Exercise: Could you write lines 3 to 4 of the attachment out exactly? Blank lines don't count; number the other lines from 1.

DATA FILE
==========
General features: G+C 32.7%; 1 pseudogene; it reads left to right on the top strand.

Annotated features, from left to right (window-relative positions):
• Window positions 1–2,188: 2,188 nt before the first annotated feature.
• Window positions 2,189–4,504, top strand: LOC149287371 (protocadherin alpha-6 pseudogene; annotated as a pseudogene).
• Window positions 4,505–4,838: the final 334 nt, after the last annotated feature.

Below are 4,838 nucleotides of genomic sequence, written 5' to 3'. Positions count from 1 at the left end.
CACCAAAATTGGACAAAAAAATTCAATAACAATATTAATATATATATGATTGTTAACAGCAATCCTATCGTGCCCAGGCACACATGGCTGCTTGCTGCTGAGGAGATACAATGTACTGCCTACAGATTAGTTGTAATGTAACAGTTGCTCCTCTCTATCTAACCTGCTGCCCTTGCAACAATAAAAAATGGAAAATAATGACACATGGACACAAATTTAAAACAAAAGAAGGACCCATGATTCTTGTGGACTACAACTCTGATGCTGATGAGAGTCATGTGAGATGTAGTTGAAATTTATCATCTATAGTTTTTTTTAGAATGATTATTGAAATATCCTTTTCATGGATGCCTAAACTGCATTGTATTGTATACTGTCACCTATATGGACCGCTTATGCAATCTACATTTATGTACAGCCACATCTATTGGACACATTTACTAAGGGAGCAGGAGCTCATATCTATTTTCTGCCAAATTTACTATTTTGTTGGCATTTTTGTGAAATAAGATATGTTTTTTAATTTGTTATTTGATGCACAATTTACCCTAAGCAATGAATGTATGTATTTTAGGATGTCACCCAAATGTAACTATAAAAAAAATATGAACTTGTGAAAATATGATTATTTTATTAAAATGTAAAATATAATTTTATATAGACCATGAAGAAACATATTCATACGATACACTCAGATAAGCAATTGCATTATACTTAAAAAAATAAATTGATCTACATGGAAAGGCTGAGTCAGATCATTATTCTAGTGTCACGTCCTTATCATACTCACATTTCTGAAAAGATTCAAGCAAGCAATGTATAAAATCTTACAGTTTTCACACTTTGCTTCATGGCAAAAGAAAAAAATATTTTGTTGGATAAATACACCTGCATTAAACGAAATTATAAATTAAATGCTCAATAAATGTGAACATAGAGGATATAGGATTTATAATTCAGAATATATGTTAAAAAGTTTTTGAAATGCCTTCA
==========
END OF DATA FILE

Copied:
• Window positions 1–2,188: 2,188 nt before the first annotated feature.
• Window positions 2,189–4,504, top strand: LOC149287371 (protocadherin alpha-6 pseudogene; annotated as a pseudogene).